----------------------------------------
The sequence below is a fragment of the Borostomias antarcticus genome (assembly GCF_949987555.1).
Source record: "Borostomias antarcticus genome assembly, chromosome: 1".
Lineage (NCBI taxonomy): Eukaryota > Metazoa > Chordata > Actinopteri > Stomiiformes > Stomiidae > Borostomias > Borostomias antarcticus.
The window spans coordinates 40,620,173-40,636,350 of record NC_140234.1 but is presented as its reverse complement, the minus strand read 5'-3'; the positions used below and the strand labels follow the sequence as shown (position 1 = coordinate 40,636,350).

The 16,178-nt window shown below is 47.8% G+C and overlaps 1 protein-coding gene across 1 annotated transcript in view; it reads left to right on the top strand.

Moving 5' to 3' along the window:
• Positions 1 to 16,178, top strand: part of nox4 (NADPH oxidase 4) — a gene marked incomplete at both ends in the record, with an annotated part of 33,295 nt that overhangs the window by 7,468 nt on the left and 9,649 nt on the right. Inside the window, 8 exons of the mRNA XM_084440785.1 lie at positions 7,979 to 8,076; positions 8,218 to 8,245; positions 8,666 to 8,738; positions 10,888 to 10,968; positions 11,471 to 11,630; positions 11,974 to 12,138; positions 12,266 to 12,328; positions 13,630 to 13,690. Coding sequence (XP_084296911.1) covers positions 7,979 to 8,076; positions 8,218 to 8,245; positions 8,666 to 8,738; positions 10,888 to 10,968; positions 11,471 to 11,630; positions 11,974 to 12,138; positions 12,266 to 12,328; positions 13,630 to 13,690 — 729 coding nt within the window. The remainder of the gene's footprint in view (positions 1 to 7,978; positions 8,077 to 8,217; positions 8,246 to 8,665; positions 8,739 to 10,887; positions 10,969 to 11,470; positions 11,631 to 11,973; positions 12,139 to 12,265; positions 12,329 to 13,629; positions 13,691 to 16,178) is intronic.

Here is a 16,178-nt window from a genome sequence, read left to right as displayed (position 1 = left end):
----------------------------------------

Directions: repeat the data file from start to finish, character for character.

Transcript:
The sequence below is a fragment of the Borostomias antarcticus genome (assembly GCF_949987555.1).
Source record: "Borostomias antarcticus genome assembly, chromosome: 1".
Lineage (NCBI taxonomy): Eukaryota > Metazoa > Chordata > Actinopteri > Stomiiformes > Stomiidae > Borostomias > Borostomias antarcticus.
The window spans coordinates 40,620,173-40,636,350 of record NC_140234.1 but is presented as its reverse complement, the minus strand read 5'-3'; the positions used below and the strand labels follow the sequence as shown (position 1 = coordinate 40,636,350).

The 16,178-nt window shown below is 47.8% G+C and overlaps 1 protein-coding gene across 1 annotated transcript in view; it reads left to right on the top strand.

Moving 5' to 3' along the window:
• Positions 1 to 16,178, top strand: part of nox4 (NADPH oxidase 4) — a gene marked incomplete at both ends in the record, with an annotated part of 33,295 nt that overhangs the window by 7,468 nt on the left and 9,649 nt on the right. Inside the window, 8 exons of the mRNA XM_084440785.1 lie at positions 7,979 to 8,076; positions 8,218 to 8,245; positions 8,666 to 8,738; positions 10,888 to 10,968; positions 11,471 to 11,630; positions 11,974 to 12,138; positions 12,266 to 12,328; positions 13,630 to 13,690. Coding sequence (XP_084296911.1) covers positions 7,979 to 8,076; positions 8,218 to 8,245; positions 8,666 to 8,738; positions 10,888 to 10,968; positions 11,471 to 11,630; positions 11,974 to 12,138; positions 12,266 to 12,328; positions 13,630 to 13,690 — 729 coding nt within the window. The remainder of the gene's footprint in view (positions 1 to 7,978; positions 8,077 to 8,217; positions 8,246 to 8,665; positions 8,739 to 10,887; positions 10,969 to 11,470; positions 11,631 to 11,973; positions 12,139 to 12,265; positions 12,329 to 13,629; positions 13,691 to 16,178) is intronic.

Here is a 16,178-nt window from a genome sequence, read left to right as displayed (position 1 = left end):